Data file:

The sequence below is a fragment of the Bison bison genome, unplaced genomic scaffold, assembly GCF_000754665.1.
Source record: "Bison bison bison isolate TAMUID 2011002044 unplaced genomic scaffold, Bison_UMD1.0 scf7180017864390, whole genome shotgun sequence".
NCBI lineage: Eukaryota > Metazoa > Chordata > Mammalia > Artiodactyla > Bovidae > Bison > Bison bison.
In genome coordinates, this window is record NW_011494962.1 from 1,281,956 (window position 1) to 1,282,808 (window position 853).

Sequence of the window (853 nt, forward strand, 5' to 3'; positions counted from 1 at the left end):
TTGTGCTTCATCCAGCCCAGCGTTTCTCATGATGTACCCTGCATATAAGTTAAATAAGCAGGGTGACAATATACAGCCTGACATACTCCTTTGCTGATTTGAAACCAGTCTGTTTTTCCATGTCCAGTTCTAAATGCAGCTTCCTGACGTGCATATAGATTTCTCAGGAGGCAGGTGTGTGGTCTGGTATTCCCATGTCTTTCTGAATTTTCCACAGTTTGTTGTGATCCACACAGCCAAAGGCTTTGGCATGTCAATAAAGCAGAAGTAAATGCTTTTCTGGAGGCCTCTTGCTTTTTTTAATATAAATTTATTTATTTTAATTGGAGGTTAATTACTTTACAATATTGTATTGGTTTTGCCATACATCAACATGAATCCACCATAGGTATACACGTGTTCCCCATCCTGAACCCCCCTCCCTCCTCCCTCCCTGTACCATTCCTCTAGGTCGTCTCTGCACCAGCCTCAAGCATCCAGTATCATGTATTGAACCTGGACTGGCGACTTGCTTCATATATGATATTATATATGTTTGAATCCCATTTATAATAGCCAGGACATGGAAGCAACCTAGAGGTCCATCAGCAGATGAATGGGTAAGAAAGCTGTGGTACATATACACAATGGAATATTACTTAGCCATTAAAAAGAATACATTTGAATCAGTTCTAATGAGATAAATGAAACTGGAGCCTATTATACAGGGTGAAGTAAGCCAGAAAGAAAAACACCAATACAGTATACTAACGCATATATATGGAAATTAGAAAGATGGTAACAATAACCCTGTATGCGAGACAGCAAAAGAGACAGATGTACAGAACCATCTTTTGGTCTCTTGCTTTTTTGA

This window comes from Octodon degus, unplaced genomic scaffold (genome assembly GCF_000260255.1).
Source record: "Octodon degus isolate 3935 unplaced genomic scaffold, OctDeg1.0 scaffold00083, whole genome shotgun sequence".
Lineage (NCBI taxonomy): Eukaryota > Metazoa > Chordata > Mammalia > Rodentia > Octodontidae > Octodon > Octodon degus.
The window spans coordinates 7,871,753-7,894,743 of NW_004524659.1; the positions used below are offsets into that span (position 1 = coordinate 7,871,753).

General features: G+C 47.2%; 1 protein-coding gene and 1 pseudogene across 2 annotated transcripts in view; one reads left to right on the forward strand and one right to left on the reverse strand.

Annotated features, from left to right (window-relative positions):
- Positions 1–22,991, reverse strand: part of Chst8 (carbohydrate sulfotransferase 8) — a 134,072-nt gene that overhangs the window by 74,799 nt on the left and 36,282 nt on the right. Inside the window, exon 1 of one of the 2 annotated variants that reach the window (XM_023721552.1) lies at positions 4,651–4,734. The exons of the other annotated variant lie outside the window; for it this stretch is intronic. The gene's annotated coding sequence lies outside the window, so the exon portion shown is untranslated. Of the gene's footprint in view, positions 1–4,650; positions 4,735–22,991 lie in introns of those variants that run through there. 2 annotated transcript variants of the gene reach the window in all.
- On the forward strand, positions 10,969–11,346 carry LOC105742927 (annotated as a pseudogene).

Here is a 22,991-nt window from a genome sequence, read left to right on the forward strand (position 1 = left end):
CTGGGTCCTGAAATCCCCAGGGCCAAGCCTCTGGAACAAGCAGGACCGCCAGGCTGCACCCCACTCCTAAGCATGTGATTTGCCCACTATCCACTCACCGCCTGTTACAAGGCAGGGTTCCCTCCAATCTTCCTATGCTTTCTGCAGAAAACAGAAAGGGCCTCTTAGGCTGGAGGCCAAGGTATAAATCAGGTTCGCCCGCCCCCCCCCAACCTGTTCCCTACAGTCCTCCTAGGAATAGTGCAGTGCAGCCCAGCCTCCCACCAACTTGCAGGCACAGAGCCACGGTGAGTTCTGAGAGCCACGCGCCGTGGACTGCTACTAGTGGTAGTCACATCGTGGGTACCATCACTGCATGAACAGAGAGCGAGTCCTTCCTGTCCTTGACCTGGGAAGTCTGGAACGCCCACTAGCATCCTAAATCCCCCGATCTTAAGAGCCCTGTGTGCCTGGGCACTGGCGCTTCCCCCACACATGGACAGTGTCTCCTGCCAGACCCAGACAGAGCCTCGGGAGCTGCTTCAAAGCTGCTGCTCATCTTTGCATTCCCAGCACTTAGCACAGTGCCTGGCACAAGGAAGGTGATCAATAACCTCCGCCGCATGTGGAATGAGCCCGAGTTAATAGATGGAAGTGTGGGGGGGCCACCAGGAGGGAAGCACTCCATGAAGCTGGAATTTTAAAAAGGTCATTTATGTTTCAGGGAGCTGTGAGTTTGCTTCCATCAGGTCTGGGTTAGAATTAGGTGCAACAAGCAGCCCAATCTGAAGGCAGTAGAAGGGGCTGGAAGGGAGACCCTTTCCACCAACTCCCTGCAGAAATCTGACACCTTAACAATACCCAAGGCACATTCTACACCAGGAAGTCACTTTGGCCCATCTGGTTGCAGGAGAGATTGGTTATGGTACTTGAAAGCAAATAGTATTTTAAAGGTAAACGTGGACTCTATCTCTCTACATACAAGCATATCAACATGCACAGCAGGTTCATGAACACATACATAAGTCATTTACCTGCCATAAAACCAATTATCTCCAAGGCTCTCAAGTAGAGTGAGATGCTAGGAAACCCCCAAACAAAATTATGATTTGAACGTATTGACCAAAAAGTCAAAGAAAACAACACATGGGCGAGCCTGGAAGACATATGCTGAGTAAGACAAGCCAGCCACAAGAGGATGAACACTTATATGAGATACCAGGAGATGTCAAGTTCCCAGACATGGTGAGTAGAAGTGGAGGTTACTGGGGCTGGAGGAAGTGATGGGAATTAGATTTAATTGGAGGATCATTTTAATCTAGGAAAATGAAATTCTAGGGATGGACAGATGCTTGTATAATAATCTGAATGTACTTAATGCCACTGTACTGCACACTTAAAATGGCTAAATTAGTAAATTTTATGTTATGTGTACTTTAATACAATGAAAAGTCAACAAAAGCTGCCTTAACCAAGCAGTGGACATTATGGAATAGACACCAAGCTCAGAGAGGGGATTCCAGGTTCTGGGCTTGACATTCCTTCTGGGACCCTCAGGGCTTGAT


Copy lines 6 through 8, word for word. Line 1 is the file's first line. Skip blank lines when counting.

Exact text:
TTGTGCTTCATCCAGCCCAGCGTTTCTCATGATGTACCCTGCATATAAGTTAAATAAGCAGGGTGACAATATACAGCCTGACATACTCCTTTGCTGATTTGAAACCAGTCTGTTTTTCCATGTCCAGTTCTAAATGCAGCTTCCTGACGTGCATATAGATTTCTCAGGAGGCAGGTGTGTGGTCTGGTATTCCCATGTCTTTCTGAATTTTCCACAGTTTGTTGTGATCCACACAGCCAAAGGCTTTGGCATGTCAATAAAGCAGAAGTAAATGCTTTTCTGGAGGCCTCTTGCTTTTTTTAATATAAATTTATTTATTTTAATTGGAGGTTAATTACTTTACAATATTGTATTGGTTTTGCCATACATCAACATGAATCCACCATAGGTATACACGTGTTCCCCATCCTGAACCCCCCTCCCTCCTCCCTCCCTGTACCATTCCTCTAGGTCGTCTCTGCACCAGCCTCAAGCATCCAGTATCATGTATTGAACCTGGACTGGCGACTTGCTTCATATATGATATTATATATGTTTGAATCCCATTTATAATAGCCAGGACATGGAAGCAACCTAGAGGTCCATCAGCAGATGAATGGGTAAGAAAGCTGTGGTACATATACACAATGGAATATTACTTAGCCATTAAAAAGAATACATTTGAATCAGTTCTAATGAGATAAATGAAACTGGAGCCTATTATACAGGGTGAAGTAAGCCAGAAAGAAAAACACCAATACAGTATACTAACGCATATATATGGAAATTAGAAAGATGGTAACAATAACCCTGTATGCGAGACAGCAAAAGAGACAGATGTACAGAACCATCTTTTGGTCTCTTGCTTTTTTGA

This window comes from Octodon degus, unplaced genomic scaffold (genome assembly GCF_000260255.1).
Source record: "Octodon degus isolate 3935 unplaced genomic scaffold, OctDeg1.0 scaffold00083, whole genome shotgun sequence".